"How to Raise Kids Who Aren't Assholes" is a very peculiar book. I'm a very open-minded person, so most of the advice didn't result in repulsive emotions, but I can see how a lot of right-wing-pilled individuals will take this book as an insult because... I don't know, because it offends their gods (as if gods care enough to be offended by a book)? I enjoyed reading the book, which made me think about many parenting things from a new perspective. I highly value authors who can do so.
Melinda's points are backed by science, which is the most essential part of the value proposition. Truth and science don't care or change if they offend you. The world isn't your made-up perfect place, and nature is cruel. So if data tells us that children experience bullying less if parents confront bullying and talk openly about it — or if data confirms that not talking to children about sex doesn't decrease the rate of teen pregnancies (in fact, silence increases it) and explicitly explaining sex in a non-taboo way decreases teen pregnancies — then you better do what data tells you to do no matter your beliefs. Any parent who values made-up opinions over their children's short-term and long-term well-being has no respect for me.
But what does the data tell us?
- Kind people aren't "weak" or disadvantaged — i.e., good times do not produce weak people; raise your kid kind but aware of limits and boundaries — they will do better than being raised in harsh or hostile conditions or mindset.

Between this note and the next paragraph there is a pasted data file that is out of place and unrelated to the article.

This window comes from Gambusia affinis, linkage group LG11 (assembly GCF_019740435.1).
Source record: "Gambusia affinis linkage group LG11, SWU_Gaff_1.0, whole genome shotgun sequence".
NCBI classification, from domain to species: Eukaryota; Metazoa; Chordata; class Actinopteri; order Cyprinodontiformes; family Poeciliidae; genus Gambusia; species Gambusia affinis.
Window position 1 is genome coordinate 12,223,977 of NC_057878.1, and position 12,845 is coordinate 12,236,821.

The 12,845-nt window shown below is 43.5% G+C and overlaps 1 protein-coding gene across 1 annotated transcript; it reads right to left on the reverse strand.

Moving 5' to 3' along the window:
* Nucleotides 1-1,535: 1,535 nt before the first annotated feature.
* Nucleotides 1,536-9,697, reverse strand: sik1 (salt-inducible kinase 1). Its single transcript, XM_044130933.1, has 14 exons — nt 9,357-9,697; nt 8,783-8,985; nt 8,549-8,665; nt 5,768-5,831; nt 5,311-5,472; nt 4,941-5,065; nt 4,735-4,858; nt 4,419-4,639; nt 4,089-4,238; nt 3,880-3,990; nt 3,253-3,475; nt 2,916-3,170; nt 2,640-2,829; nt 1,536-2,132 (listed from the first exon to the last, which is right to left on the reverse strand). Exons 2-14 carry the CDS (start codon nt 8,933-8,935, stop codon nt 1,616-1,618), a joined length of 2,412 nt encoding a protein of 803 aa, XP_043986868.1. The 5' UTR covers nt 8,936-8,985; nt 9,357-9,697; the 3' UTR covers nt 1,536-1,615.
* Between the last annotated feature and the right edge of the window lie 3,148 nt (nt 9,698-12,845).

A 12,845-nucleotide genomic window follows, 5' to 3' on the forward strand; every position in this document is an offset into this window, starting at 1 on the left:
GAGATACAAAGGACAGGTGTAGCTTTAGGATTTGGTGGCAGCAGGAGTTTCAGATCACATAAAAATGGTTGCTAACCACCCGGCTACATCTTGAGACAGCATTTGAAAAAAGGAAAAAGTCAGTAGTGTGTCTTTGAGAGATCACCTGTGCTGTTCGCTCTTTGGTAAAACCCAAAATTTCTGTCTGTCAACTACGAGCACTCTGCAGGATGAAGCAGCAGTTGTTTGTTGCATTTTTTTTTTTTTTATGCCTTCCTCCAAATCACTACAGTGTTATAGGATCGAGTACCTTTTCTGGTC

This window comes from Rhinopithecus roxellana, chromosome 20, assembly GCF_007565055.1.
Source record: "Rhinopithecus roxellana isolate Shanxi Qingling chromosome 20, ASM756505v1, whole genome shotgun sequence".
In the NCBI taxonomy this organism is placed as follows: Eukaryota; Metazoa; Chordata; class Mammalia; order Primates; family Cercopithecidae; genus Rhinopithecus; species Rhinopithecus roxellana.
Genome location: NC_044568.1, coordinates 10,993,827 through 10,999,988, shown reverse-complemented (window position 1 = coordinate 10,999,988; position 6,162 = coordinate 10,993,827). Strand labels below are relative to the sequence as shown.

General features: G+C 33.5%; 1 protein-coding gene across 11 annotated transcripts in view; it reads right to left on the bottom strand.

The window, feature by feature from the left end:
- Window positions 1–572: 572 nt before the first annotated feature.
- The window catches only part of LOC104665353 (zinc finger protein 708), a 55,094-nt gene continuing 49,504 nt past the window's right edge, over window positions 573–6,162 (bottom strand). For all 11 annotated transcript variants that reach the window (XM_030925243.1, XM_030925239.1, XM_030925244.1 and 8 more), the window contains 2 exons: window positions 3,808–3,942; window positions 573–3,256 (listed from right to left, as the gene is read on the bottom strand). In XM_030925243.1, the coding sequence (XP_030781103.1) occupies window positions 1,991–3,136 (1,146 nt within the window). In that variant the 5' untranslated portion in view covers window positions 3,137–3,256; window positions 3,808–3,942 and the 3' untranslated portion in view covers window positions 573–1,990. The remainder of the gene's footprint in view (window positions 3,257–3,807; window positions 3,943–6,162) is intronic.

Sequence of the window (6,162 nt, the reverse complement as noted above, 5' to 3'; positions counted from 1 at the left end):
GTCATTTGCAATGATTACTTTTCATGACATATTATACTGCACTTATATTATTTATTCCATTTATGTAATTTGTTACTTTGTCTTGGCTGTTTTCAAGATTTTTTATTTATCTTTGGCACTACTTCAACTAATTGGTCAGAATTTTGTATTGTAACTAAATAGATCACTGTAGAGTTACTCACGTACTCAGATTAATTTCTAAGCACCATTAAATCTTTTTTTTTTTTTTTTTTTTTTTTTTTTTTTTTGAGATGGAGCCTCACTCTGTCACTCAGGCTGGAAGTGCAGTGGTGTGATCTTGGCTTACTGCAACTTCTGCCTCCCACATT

- When siblings fight, act as a mediator, not as a judge and prosecutor. Try to talk to both parties and make them understand the issue from the other person's point of view. This takes a while to develop, but empathy is essential.
- People who think that their kids don't engage in bullying are statistically wrong. Talk to your children about bullying, why it's bad, why it shouldn't be done, and what to do when they are bullied, bullying, or witnessing bullying. Kids don't know what's good or bad until we explain this.
- Screen time isn't wrong when done right. Video calls with family are best; using screens together is excellent. Kids don't do as we say; they do as we do. Be the fitting role model and put down your phone. Your face is emotionless whenever you're occupied with your phone; kids see it, and it hurts them even when we don't think they see it.
- Talking to your kids about sex, gender, and things revolving around it is essential, starting as young as four years old. Kids do not "do more sex if they know about sex." They know about sex, deal with it, talk to them about it, educate them about it. School sex ed fails miserably; never count on it.
More valuable tidbits of info are spread throughout the book, but the main message is clear. Follow the data, not your made-up beliefs, when nurturing your kids. You won't be perfect, but the main thing you need to do is not to be an asshole yourselves.